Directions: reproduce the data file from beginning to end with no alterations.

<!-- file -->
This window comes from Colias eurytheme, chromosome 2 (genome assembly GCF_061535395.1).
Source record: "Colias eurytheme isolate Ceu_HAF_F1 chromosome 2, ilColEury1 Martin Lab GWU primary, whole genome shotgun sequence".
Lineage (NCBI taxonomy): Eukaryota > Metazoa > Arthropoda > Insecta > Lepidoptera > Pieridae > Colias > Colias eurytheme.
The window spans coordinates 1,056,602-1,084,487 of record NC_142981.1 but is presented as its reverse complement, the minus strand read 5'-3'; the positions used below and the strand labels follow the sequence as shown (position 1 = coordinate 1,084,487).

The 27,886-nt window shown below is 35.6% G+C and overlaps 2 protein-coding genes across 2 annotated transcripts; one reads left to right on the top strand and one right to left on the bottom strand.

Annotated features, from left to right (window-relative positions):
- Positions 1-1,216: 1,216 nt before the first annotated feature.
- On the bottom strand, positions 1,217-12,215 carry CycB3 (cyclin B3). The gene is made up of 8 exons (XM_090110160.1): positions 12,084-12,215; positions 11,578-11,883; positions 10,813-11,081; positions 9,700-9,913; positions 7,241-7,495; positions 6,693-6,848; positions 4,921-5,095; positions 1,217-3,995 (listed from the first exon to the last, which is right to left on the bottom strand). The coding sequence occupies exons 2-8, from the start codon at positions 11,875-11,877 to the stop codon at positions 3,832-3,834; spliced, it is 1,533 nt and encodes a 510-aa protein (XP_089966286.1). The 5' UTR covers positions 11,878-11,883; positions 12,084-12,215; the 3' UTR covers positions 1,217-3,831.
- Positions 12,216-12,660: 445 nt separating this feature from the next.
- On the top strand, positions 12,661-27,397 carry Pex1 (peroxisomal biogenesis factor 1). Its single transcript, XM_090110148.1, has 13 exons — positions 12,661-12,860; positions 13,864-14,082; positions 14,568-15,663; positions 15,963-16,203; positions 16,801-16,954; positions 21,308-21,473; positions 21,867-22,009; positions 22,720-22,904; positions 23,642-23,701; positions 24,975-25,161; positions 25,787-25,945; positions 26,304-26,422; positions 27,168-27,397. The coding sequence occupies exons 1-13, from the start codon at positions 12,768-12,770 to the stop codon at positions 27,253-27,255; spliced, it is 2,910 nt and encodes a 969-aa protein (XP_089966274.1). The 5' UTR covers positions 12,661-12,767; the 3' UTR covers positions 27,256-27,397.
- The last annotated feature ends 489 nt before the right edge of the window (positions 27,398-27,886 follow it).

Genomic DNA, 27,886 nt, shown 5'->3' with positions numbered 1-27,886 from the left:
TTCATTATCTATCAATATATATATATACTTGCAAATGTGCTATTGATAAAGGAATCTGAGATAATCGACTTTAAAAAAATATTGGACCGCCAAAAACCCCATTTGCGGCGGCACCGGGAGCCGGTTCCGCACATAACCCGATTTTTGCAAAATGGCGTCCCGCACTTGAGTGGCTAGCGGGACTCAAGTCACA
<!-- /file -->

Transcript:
This window comes from Colias eurytheme, chromosome 2 (genome assembly GCF_061535395.1).
Source record: "Colias eurytheme isolate Ceu_HAF_F1 chromosome 2, ilColEury1 Martin Lab GWU primary, whole genome shotgun sequence".
Lineage (NCBI taxonomy): Eukaryota > Metazoa > Arthropoda > Insecta > Lepidoptera > Pieridae > Colias > Colias eurytheme.
The window spans coordinates 1,056,602-1,084,487 of record NC_142981.1 but is presented as its reverse complement, the minus strand read 5'-3'; the positions used below and the strand labels follow the sequence as shown (position 1 = coordinate 1,084,487).

The 27,886-nt window shown below is 35.6% G+C and overlaps 2 protein-coding genes across 2 annotated transcripts; one reads left to right on the top strand and one right to left on the bottom strand.

Annotated features, from left to right (window-relative positions):
- Positions 1-1,216: 1,216 nt before the first annotated feature.
- On the bottom strand, positions 1,217-12,215 carry CycB3 (cyclin B3). The gene is made up of 8 exons (XM_090110160.1): positions 12,084-12,215; positions 11,578-11,883; positions 10,813-11,081; positions 9,700-9,913; positions 7,241-7,495; positions 6,693-6,848; positions 4,921-5,095; positions 1,217-3,995 (listed from the first exon to the last, which is right to left on the bottom strand). The coding sequence occupies exons 2-8, from the start codon at positions 11,875-11,877 to the stop codon at positions 3,832-3,834; spliced, it is 1,533 nt and encodes a 510-aa protein (XP_089966286.1). The 5' UTR covers positions 11,878-11,883; positions 12,084-12,215; the 3' UTR covers positions 1,217-3,831.
- Positions 12,216-12,660: 445 nt separating this feature from the next.
- On the top strand, positions 12,661-27,397 carry Pex1 (peroxisomal biogenesis factor 1). Its single transcript, XM_090110148.1, has 13 exons — positions 12,661-12,860; positions 13,864-14,082; positions 14,568-15,663; positions 15,963-16,203; positions 16,801-16,954; positions 21,308-21,473; positions 21,867-22,009; positions 22,720-22,904; positions 23,642-23,701; positions 24,975-25,161; positions 25,787-25,945; positions 26,304-26,422; positions 27,168-27,397. The coding sequence occupies exons 1-13, from the start codon at positions 12,768-12,770 to the stop codon at positions 27,253-27,255; spliced, it is 2,910 nt and encodes a 969-aa protein (XP_089966274.1). The 5' UTR covers positions 12,661-12,767; the 3' UTR covers positions 27,256-27,397.
- The last annotated feature ends 489 nt before the right edge of the window (positions 27,398-27,886 follow it).

Genomic DNA, 27,886 nt, shown 5'->3' with positions numbered 1-27,886 from the left:
TTCATTATCTATCAATATATATATATACTTGCAAATGTGCTATTGATAAAGGAATCTGAGATAATCGACTTTAAAAAAATATTGGACCGCCAAAAACCCCATTTGCGGCGGCACCGGGAGCCGGTTCCGCACATAACCCGATTTTTGCAAAATGGCGTCCCGCACTTGAGTGGCTAGCGGGACTCAAGTCACA